Martini said annexation is a “two-sided coin” and the town would have to look at the track record, finances and other issues before making a decision. Davit said he agreed and the additional tax base could be offset by unforeseen burdens and that neighborhoods should be viewed on a case-by-case basis. For example, a gated community potentially may provide a great tax base if the homeowner’s association already pays for its security coverage, reducing the burden for police presence.

Dirt roads and community cooperation

Candidates were united on maintaining Windermere’s dirt roads — despite the frequency with which some washed out — rather than paving them over. Martini said he “absolutely” didn’t want to pave anything in town. Dirt roads are the reason for its charm and character, he said, and the town has a maintenance plan for each individual intersection. He said the town is currently working on getting designs for three large projects that would eliminate washouts and control stormwater runoff. It would not only help residents but also preserve the water quality for the Butler Chain of Lakes. Hargreaves added that paving dirt roads would attract speeding motorists.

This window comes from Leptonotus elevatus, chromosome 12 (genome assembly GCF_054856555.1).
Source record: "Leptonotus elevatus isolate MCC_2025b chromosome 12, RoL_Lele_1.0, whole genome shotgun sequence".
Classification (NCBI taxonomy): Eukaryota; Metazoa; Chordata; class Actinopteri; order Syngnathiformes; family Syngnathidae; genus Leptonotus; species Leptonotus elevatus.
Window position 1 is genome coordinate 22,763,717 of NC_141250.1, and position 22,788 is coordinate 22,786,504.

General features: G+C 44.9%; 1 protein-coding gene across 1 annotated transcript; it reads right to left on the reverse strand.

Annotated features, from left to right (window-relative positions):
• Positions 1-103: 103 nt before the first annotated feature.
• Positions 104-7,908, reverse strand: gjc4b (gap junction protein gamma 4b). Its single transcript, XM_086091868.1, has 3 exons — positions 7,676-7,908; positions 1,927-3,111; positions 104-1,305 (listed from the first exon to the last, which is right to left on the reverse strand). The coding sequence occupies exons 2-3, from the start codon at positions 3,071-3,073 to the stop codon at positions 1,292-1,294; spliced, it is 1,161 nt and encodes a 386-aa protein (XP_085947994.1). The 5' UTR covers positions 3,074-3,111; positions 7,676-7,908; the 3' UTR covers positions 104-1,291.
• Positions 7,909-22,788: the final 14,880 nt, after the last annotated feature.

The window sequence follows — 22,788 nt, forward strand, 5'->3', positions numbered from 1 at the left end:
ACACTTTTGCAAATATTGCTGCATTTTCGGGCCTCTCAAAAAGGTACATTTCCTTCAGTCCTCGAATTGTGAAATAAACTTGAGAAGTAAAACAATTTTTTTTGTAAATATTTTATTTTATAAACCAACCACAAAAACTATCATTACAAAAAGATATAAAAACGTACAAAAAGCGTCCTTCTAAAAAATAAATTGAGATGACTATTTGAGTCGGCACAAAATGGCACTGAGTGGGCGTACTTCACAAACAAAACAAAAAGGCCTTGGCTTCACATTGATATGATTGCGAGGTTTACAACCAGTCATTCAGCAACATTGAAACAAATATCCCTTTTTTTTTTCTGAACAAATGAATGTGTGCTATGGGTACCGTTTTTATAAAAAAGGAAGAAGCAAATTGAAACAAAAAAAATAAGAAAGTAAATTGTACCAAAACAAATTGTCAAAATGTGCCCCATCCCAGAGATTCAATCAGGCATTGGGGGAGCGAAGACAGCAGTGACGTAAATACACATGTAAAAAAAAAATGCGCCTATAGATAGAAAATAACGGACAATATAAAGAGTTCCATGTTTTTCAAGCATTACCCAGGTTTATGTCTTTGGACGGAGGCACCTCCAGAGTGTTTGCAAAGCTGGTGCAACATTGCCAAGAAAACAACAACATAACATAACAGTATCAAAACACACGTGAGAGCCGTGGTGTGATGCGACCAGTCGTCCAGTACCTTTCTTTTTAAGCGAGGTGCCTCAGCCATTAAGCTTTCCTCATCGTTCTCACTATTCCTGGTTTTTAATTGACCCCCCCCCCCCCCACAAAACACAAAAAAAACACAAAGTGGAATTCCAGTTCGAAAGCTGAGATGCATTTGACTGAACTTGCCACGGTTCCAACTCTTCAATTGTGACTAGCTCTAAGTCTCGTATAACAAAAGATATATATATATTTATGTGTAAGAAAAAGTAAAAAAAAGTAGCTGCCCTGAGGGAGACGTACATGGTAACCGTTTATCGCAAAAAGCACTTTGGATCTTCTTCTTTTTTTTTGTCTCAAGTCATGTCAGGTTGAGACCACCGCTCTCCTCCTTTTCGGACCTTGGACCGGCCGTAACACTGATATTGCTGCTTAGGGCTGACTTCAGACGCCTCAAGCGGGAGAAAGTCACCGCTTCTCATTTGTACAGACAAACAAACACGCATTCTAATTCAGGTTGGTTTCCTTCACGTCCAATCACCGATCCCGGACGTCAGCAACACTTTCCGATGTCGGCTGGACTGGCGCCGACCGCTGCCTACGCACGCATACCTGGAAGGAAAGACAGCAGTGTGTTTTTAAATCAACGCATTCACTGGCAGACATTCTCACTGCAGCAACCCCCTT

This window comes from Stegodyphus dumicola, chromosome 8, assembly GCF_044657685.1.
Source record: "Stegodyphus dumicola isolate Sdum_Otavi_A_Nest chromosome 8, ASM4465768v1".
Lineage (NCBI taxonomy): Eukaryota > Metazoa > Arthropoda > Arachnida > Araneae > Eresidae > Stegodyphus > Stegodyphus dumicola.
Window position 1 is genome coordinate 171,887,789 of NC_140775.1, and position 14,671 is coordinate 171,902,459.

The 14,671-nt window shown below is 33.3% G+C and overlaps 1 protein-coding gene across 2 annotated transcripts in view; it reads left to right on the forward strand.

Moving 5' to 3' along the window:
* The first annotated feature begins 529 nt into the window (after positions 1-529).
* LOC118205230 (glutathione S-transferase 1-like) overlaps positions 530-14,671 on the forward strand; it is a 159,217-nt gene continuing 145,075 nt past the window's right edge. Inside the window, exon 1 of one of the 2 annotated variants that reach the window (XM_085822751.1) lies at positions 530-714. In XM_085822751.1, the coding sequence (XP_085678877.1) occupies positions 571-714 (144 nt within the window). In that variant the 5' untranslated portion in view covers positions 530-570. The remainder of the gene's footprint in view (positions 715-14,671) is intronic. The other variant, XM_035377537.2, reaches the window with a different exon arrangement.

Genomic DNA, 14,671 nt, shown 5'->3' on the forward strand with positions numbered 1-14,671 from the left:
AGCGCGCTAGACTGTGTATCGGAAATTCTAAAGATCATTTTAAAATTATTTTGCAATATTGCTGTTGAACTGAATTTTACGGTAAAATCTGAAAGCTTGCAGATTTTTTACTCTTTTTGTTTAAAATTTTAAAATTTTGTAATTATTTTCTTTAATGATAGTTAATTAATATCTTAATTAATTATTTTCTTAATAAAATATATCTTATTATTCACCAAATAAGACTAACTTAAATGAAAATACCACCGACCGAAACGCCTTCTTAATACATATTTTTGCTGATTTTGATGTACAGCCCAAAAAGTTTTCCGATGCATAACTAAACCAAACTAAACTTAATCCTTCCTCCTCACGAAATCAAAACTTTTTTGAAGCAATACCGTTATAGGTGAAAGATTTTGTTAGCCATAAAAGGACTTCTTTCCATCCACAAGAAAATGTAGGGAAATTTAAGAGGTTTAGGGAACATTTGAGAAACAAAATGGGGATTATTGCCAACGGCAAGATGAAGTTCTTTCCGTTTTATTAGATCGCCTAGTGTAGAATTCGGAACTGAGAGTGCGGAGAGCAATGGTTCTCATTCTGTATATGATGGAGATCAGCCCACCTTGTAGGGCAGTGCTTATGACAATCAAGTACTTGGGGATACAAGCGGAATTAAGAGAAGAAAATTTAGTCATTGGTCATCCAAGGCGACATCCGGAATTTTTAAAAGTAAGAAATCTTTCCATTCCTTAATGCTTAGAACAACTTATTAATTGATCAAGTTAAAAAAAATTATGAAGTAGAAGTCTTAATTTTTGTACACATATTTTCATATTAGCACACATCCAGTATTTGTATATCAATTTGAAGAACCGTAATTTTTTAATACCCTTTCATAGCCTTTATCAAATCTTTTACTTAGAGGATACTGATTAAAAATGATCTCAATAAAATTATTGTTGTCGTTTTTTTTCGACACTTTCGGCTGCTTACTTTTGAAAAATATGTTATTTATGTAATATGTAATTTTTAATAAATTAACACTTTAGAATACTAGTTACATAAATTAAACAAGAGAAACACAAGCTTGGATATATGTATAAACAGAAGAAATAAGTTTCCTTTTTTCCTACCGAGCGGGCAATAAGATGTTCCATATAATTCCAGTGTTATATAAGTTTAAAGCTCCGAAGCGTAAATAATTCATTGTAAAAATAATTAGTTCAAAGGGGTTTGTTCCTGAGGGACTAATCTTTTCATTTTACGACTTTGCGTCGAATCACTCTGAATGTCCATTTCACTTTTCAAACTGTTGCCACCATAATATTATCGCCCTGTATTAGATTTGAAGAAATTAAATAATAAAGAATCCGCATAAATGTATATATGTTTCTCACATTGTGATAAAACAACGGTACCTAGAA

When it came to a question about working with neighboring communities, the candidates agreed Windermere should work with Ocoee, Oakland and Winter Garden as well as Orange County. Besides mutual aid, the town can learn from other communities that may have faced similar issues, said Martini. He said there’s strength in numbers, too, such as when Windermere, Ocoee, Winter Garden and others stood up to an Orange County proposal for a half-cent sales tax initiative that wouldn’t have benefitted those municipalities.

Hargreaves said he had a problem with the county and its refusal to help the town especially regarding roads and traffic. “I’m kind of controversial. I’m not the nice guy when it comes to protecting our town. And Orange County has treated us like a red-haired stepchild since I”ve been here,” he said.

Political view

Toward the end of the meeting, Hargreaves was asked by a participant in the chat whether he believed the town of Windermere was corrupt as he said in the West Orange Times Observer interview. In that Feb. 3 interview, Hargreaves was quoted: “... It’s urgent we all pitch in to put a stop to corruption in our government — both federally and on the local levels.” He said his number one priority was to “investigate what vote-tallying machines we use to cast our votes from local to federal.”